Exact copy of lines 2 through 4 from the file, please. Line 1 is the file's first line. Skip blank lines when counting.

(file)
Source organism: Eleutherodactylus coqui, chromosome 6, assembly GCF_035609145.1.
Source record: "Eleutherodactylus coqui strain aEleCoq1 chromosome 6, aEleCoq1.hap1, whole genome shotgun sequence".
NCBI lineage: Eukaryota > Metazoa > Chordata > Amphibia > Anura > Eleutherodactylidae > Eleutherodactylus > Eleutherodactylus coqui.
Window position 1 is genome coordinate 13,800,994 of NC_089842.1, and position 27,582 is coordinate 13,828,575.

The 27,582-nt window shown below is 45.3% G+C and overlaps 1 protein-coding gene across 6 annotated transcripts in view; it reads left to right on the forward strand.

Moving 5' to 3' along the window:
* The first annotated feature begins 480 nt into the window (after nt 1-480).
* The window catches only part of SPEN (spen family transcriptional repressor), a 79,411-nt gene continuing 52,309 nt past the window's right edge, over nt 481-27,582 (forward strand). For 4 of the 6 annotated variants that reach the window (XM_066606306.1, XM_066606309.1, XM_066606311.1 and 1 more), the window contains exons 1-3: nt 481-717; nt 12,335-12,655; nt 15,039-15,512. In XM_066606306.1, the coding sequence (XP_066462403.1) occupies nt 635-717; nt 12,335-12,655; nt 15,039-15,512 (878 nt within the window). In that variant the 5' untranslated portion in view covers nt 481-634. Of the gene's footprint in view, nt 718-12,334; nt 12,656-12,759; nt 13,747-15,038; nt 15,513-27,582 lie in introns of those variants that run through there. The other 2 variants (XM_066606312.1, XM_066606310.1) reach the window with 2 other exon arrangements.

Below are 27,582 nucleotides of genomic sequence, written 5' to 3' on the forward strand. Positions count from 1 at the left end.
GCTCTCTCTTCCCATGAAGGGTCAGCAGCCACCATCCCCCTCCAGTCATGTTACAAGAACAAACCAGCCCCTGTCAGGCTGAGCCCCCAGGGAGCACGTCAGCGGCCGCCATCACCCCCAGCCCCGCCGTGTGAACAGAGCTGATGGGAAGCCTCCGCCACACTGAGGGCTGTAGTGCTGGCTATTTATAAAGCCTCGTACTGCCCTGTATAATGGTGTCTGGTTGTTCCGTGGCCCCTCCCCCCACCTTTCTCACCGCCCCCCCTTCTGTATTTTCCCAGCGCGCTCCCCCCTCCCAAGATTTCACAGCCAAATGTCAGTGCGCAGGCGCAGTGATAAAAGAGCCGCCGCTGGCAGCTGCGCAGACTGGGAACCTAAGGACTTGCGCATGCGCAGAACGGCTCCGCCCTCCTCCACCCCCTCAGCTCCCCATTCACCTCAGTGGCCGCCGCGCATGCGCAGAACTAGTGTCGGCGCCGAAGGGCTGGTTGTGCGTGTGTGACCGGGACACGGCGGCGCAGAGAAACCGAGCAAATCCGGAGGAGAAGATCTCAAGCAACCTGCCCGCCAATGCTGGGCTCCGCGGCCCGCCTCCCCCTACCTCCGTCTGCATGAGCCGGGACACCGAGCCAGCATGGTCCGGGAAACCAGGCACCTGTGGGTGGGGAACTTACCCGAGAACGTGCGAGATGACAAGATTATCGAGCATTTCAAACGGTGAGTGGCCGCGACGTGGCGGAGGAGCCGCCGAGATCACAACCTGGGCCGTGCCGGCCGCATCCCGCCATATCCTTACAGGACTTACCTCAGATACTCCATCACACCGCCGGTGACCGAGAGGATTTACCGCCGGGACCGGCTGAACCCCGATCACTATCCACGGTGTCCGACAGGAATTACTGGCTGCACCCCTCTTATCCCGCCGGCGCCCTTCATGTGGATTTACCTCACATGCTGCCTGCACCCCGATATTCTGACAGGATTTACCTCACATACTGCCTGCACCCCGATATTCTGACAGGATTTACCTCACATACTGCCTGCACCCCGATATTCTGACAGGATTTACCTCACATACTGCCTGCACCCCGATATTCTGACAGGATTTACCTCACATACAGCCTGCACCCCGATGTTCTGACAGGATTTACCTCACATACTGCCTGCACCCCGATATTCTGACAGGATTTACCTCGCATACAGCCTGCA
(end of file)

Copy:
Source record: "Eleutherodactylus coqui strain aEleCoq1 chromosome 6, aEleCoq1.hap1, whole genome shotgun sequence".
NCBI lineage: Eukaryota > Metazoa > Chordata > Amphibia > Anura > Eleutherodactylidae > Eleutherodactylus > Eleutherodactylus coqui.
Window position 1 is genome coordinate 13,800,994 of NC_089842.1, and position 27,582 is coordinate 13,828,575.